She also has newly found support from her circle of friends. A crew that had enjoyed a Girls’ Day the weekend before the inauguration “all got fired up together.” They had rarely talked politics before but now push one another to be more involved. Anuva even says she feels like she is now the most vocal of the crowd. She is “all over the place” writing postcards, attending legislative training and supporting the Muslim rally.
Despite all the new activity, Anuva has yet to escape the uncertainty and the anxiety that accompanies it. A Facebook fight got personal and ugly without warning. Anuva had only wanted to make the case for empathy. She talked to her doctor about the anxiety and was offered the prescription to turn off the news. She tried.
Throwing her hands in the air, Anuva says, “There’s too much going on. I can’t crawl under a rock.”
Anuva plans to focus on the couple of causes where she can “put her passion.” She has accepted that she can’t do it all but still wants to find a better way to sort through the calls to action. She knows voting is not enough, Facebook isn’t the place for it and we all need a good answer when we’re asked “what did you do?”
It’s Going to Happen
Talking about her previous participation, Tracie admits, “I say I stand for all these things but I haven’t done shit.” The election results served up an inconvenient reminder of what can happen when we leave politics to other people, even other people we trust.
Tracie’s story often returned to a central theme of despair more than dissatisfaction. She had deep convictions that required her to get involved. As a child, she had attended a boarding school where the boys had different rules than the girls and she grew up in a foreign country where adults explained away offensive behavior from men. Tracie added the election results to the long list of examples where sexism gets presented as something normal, as something we should all get used to. She felt betrayed that all the questions about Trump’s behavior had failed to disqualify him for office.
She traveled to Dallas the weekend after the election and carried her disbelief with her. How could so many women vote for Donald Trump? How could any woman? She realized that they were living proof of the persuasiveness of this “boys will be boys” mentality and its necessary corollary that women need to let it go. Tracie was never going to accept either of these positions but it helped her move her own emotional posture from anger and betrayal to compassion and empathy. When she saw a mention of the Women’s March in D.C., she knew she wanted to be there.
She made a few phone calls while driving back to Austin. She recalls telling a friend, “I don’t know how or why. I’m broke. But it’s going to happen.” She found a friend who signed onto the mission. Making travel arrangements, however proved difficult. She thought about giving up but eventually had a flight ticketed and a hotel room booked. Discovering her D.C. arrangements to be a bit disjointed, Tracie connected with a friend of a friend, someone who lived in the area and who could answer questions. Leah, the friend of a friend, invited Tracie to stay at her home, located only a couple of blocks from a Metro stop. It was the sign she needed to know she and her travel companion could make things work.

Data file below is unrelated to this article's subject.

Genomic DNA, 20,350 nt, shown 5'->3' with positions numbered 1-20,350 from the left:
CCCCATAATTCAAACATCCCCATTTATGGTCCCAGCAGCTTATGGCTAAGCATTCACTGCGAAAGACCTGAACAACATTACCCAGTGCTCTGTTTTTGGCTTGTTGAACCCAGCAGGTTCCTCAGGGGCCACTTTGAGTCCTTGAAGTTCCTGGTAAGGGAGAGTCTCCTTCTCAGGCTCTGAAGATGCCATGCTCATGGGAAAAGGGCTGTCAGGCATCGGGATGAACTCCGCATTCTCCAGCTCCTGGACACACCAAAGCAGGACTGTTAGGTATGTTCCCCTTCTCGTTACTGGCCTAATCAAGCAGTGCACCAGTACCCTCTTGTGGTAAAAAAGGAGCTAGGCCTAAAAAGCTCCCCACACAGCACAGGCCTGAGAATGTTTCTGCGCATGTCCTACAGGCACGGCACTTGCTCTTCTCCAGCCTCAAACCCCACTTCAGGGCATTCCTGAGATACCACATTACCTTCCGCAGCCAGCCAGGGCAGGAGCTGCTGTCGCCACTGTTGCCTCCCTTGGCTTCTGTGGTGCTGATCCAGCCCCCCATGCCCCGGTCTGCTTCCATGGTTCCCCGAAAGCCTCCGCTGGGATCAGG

When she stepped outside of Leah’s front door on the day of the March, Tracie saw all kinds of people walking down the street with their signs ready. She shared one story of kindness after another. Once she had staked out her position in the crowd on the Mall, she saw how an overwhelming and frightening mass of people would shift to make way for children, panic attacks and other difficult situations. Tracie found catharsis in this shared concern for one another. She could have felt claustrophobic in a tightly packed crowd like that but she felt safe instead.
She had found a crowd of women who had experienced the same feelings she had experienced, who refused to let go of their beliefs about right and wrong and who had made the commitment to show up that day, whatever it took to get there.
Tracie reflected on a joyful day. Marchers were happy to be there, acting together and thanking the police and other public servants who made the event possible. An Uber driver admitted to Tracie that he had taken Inauguration Day off. He had even avoided the television. He was one of many trying to not think about what was happening. Talking to her during the ride, he teared up with a look of sincere appreciation and said, “you don’t know how much it means to see you all out there.” Another thank you came her way at the airport as she headed home. She could see how all the small sacrifices stacked up to make a powerful moment possible for many people. The expression of unity extended beyond the marchers themselves.
In the days ahead, Tracie has vowed to no longer rely on her more politically active friends to do the work that needs to be done. There’s work for everyone and each of us needs to step up to lead within our own circles and with our own style. Taking the lead is sometimes an uncomfortable proposition, but it is necessary and might just be the thing that inspires the next person.
When you know what you stand for and you know the impact you want to make, you have to do what it takes and make it happen.
The change we need to make is mobilisation. We have to sound the alarm. The worst thing we can do is despair. My message is, don’t stand aside, get stuck in. Don’t be a click-avist. Keep asking: “What next?” If you go on a march and think: “That’s the job done,” they win. A backlash is a reaction, so we have to keep taking action. I keep saying to people, I adore Martin Luther King, but he was wrong when he said: “The arc of the moral universe is long, but it bends towards progress.” It doesn’t, unless you fight for it.
— Stella Creasy, Member of Parliament for Walthamstow
These three stories show how the Women’s March worked and how its work has to be carried forward. Ashley, Anuva and Tracie offer three stories of women finding the courage to get “stuck in” and provoking us all to ask “what next?” Even, perhaps, when we think we are comfortable with the “well enough.”
Stories of Women Who Started Participating When they Joined the Women’s March